Unfortunately, this liberal trend seems to be changing. Many laws seem to be expanding the liability of mental health professionals and not paying as much attention to clinical judgment. In some states, the case law is inconsistent with the statute. The statute is a very carefully worded statement that incorporates the concept of clinical judgment, while the case law speaks about a therapist’s obligation toward, “anyone who might reasonably be endangered.”

    In a similar manner, a number of cases reflect a total abandonment of the concept of clinical discretion and professional judgment. In the summer of 2019, a Florida statute that previously provided for a great deal of professional discretion was changed to make clinicians responsible for harm their patients had talked about and narrows the course of action to notifying an intended victim, but not law enforcement. The change flies in the face of the research noted above regarding the lack of effectiveness of warning potential victims. Whether the statute was motivated by a lack of knowledge of the research or politics cannot be determined at this time.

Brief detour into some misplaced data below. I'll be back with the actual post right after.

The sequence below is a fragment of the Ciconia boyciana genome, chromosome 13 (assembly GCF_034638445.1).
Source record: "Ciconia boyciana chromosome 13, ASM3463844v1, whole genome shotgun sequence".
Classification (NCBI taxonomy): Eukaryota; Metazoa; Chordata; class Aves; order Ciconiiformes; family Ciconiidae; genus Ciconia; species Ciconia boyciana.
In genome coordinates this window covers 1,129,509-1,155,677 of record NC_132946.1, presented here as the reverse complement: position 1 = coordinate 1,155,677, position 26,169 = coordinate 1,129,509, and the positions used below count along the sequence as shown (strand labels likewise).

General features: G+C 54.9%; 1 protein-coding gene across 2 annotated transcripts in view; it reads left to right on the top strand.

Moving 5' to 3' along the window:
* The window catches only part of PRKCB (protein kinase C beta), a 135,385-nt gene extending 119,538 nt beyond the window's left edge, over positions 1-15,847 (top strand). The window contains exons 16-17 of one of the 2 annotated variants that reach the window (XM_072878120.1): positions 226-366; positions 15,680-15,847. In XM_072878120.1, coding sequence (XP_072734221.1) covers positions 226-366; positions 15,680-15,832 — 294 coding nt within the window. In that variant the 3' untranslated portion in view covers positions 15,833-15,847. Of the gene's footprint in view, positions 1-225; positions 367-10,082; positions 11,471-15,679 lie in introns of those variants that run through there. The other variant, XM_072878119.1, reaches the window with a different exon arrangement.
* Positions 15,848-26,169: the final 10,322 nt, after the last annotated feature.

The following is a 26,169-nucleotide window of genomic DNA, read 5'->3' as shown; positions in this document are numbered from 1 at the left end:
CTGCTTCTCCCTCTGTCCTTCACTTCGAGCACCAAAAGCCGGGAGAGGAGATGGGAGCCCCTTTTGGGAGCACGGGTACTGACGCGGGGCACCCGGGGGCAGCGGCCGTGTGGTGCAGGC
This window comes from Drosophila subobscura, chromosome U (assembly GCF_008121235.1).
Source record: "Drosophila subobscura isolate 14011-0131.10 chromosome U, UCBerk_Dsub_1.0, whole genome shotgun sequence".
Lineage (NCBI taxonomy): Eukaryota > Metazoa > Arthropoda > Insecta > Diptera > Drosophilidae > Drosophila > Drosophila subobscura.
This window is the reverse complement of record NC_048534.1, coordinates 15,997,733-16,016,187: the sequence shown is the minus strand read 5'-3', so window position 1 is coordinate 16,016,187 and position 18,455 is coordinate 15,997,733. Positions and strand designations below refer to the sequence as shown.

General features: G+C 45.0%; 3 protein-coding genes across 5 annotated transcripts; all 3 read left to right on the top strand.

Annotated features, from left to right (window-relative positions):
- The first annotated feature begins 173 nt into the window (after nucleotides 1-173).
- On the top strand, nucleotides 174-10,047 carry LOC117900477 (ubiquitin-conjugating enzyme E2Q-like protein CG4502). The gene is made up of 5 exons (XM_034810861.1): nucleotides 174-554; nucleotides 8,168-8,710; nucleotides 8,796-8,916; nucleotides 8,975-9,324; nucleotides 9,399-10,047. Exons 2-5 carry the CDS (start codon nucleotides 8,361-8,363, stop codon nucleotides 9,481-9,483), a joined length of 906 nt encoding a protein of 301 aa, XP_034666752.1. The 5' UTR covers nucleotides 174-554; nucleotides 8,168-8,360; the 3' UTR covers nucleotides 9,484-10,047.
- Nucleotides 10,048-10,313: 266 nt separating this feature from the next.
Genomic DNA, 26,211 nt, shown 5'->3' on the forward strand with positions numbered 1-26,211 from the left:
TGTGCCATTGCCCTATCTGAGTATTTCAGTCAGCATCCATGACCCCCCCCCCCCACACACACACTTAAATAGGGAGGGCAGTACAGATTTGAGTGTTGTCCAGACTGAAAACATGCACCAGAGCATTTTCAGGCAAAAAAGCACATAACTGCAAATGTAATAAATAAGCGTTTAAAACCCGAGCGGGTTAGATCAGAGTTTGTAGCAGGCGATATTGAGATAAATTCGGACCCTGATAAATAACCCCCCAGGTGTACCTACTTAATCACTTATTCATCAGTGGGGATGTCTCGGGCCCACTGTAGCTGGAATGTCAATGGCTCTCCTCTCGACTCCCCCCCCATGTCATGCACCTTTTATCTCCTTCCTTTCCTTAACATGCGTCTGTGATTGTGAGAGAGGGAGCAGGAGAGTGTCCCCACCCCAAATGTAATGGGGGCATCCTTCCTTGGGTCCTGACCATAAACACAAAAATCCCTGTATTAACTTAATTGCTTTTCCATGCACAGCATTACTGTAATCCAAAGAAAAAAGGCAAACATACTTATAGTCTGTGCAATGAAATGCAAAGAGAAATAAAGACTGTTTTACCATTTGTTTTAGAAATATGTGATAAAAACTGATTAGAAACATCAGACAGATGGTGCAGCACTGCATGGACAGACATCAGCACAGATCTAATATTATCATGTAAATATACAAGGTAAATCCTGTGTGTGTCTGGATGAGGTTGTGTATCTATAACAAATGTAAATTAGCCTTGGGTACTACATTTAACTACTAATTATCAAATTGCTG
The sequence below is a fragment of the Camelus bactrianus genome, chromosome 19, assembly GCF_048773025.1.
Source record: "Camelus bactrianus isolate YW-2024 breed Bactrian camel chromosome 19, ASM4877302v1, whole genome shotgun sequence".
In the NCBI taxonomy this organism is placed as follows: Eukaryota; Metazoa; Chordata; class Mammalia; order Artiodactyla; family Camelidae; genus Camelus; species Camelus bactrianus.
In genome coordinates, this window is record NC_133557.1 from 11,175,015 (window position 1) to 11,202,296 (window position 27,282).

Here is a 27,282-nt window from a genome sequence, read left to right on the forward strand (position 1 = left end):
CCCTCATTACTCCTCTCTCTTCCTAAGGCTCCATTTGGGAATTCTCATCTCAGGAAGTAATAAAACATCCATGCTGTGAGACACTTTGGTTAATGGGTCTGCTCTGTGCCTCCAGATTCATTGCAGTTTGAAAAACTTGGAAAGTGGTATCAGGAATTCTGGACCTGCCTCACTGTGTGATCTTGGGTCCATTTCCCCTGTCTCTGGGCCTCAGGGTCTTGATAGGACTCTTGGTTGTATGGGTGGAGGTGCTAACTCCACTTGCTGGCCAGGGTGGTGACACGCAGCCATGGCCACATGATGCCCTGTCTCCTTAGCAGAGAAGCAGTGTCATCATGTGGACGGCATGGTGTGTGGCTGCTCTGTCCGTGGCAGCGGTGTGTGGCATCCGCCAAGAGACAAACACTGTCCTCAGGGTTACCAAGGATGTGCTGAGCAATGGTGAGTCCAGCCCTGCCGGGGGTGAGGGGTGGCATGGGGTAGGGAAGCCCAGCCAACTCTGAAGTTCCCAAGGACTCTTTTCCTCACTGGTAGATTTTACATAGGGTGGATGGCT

Several other states have followed this regressive trend. The only way clinicians can be effective, at this point, is to provide testimony and amicus briefs in cases where these laws are under consideration. Clinicians need to demonstrate that notifying a third party is an ineffective intervention and that more effective ways of handling the situation may lie in better diagnostic and treatment approaches.

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    David Shapiro, Ph.D., is a professor of psychology at Nova Southeastern University. He has been in the field of forensic psychology for more than 50 years and has taught courses in forensic assessment, criminal law, ethics and more. He may be contacted by email at: psyfor@aol.com